Saf Health Work.  2014 Dec;5(4):186-190. 10.1016/

Short- and Long-term Effects of a Physical Exercise Intervention on Work Ability and Work Strain in Symptomatic Menopausal Women

  • 1School of Health Sciences, University of Tampere, Tampere, Finland.
  • 2UKK Institute for Health Promotion Research, Tampere, Finland.
  • 3Department of Obstetrics and Gynecology, Tampere University Hospital, Tampere, Finland.


Physical exercise during leisure time is known to increase physical capacity; however, the long-term effects on work ability and work strain are inconclusive. The aim of this study was to investigate the effects of a 6-month physical exercise program on work ability and work strain after 6 months and 30 months, among women with menopausal symptoms at baseline.
A questionnaire including questions on work ability and work strain was mailed in the beginning, at 6 months and after 30 months after the intervention to occupationally active women participating in a randomized controlled study on physical exercise and quality of life. The intervention included aerobic exercise training 4 times per week, 50 minutes per session. Work ability was measured with the Work Ability Index (WAI) and with questions about physical and mental work strain.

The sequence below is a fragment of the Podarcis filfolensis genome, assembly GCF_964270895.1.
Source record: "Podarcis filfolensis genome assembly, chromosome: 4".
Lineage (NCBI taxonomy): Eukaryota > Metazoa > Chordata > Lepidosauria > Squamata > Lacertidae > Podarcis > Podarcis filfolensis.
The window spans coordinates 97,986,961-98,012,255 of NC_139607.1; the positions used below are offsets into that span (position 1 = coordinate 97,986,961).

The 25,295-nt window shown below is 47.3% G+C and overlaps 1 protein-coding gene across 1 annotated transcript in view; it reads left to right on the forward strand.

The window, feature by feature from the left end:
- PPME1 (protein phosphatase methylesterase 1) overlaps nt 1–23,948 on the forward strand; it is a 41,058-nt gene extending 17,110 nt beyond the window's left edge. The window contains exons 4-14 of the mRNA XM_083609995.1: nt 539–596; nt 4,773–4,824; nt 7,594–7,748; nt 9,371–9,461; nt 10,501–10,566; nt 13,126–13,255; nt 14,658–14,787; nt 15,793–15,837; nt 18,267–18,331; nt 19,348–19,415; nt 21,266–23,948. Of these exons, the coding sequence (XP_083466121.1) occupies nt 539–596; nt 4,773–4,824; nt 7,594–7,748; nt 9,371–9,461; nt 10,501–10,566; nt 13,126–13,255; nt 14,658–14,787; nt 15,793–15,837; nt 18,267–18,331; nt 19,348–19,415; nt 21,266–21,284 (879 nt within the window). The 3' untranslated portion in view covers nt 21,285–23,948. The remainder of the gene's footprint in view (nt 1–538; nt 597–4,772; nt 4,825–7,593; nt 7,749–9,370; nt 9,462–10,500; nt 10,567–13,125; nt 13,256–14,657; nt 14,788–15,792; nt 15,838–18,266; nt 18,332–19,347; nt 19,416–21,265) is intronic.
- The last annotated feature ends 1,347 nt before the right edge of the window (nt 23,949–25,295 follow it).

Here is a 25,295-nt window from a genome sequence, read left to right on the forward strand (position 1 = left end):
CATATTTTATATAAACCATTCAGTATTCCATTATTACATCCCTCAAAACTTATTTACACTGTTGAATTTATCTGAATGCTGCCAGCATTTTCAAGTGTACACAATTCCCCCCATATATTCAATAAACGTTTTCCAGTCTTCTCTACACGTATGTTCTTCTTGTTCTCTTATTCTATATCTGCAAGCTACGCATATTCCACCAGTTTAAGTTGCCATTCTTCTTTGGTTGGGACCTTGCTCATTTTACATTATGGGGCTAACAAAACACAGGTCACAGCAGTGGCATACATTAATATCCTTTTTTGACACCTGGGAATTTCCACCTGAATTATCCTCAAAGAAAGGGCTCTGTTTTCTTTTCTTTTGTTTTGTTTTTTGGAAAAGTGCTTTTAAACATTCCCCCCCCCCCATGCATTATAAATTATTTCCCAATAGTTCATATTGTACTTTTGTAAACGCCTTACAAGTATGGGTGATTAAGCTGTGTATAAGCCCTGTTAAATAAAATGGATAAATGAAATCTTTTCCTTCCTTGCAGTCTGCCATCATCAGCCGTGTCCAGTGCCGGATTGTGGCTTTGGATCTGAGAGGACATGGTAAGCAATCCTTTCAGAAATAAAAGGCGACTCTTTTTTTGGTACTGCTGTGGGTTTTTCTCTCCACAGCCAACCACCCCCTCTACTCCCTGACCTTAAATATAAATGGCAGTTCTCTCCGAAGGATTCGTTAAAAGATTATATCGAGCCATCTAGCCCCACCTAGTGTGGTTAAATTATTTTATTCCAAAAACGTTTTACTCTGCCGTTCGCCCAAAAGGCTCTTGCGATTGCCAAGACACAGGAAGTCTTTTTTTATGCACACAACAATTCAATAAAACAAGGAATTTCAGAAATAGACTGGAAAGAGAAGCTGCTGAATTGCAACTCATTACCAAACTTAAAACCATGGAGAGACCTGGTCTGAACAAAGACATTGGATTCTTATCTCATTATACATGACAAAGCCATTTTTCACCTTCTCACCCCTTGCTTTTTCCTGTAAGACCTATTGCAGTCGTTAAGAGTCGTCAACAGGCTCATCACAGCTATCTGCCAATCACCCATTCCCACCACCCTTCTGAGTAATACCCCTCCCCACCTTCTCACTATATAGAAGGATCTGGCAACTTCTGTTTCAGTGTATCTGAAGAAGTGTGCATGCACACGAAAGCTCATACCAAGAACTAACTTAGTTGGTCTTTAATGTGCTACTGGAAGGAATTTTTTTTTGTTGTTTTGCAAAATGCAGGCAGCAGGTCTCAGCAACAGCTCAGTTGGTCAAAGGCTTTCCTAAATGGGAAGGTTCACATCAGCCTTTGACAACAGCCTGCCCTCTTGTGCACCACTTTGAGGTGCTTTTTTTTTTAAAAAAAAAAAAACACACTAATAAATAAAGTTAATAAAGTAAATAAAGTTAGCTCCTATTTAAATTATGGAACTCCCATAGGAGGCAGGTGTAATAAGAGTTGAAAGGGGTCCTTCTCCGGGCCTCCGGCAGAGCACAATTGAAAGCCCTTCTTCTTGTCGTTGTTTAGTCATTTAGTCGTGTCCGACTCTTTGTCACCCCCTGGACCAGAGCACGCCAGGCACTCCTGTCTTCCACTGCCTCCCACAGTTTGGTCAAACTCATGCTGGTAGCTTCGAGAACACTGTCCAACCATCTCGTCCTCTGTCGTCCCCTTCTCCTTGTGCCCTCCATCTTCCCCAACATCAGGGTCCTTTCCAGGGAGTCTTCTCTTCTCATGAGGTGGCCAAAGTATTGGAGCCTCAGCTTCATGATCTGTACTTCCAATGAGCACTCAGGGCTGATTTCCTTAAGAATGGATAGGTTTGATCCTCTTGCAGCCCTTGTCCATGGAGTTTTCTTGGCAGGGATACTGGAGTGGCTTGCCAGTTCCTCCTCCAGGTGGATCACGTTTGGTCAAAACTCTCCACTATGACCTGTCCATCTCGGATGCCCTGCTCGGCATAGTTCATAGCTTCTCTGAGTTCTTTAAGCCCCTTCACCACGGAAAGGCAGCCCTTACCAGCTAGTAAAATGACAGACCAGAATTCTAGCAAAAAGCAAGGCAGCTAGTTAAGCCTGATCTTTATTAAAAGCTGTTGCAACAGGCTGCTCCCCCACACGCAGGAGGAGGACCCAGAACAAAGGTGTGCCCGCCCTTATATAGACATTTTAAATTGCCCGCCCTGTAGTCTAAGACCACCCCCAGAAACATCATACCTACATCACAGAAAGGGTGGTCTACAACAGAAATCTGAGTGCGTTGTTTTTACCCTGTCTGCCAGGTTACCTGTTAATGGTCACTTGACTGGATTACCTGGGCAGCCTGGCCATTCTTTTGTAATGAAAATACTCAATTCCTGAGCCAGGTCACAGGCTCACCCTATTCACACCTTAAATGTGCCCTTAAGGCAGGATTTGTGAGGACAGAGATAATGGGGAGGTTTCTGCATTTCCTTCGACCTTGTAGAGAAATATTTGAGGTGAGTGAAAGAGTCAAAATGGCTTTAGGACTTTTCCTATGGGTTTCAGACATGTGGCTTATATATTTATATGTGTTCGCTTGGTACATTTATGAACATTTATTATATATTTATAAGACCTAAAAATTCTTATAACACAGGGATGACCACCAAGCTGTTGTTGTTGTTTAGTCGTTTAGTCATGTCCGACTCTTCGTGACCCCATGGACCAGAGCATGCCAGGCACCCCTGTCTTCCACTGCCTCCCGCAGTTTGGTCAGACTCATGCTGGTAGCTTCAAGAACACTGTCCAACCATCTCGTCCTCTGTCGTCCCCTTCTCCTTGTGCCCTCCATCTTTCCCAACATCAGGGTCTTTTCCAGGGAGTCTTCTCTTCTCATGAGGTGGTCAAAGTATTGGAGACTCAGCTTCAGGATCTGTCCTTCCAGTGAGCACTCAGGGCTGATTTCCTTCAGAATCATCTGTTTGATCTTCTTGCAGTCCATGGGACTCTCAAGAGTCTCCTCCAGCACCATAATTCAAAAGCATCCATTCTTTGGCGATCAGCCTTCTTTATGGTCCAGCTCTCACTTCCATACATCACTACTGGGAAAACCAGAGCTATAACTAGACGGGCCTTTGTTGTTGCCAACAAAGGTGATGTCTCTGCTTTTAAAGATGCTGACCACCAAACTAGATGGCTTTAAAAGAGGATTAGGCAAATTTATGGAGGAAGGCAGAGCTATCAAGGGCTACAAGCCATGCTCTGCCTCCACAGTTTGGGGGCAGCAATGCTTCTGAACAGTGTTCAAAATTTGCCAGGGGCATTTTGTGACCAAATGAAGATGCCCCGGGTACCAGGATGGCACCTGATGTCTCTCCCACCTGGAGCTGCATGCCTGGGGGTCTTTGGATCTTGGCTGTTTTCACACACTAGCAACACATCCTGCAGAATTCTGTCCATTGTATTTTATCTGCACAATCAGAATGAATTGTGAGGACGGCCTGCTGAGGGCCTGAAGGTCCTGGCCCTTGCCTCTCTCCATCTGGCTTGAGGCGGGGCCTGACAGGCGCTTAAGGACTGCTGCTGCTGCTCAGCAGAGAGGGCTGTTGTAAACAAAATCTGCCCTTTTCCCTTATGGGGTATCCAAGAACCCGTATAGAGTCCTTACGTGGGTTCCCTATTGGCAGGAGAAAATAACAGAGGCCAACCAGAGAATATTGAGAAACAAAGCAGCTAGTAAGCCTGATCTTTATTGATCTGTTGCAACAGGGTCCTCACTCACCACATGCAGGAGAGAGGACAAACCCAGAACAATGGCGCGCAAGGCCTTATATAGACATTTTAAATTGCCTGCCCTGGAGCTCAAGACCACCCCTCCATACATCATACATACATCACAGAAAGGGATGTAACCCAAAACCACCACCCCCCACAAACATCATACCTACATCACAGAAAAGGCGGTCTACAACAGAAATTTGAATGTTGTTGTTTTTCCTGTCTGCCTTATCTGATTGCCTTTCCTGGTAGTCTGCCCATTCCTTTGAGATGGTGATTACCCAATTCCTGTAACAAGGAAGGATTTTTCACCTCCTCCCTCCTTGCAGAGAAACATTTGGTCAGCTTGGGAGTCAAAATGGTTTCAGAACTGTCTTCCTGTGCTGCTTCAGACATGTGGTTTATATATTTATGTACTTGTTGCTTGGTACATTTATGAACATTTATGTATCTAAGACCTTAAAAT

Women aged 47-62 years (N = 89) who were occupationally active at baseline were included in the analyses. The increase in WAI from baseline to the end of the exercise intervention (6 months) was statistically significantly greater among the intervention group than among the control group (regression coefficient 2.08; 95% confidence interval 0.71-3.46). The difference between the groups persisted for 30 months. No significant short- or long-term effects on physical and mental work strain were found.
A 6-month physical exercise intervention among symptomatic menopausal women had positive short-term as well as long-term effects on work ability.


menopause; physical exercise intervention; randomized controlled trial; work ability; work strain
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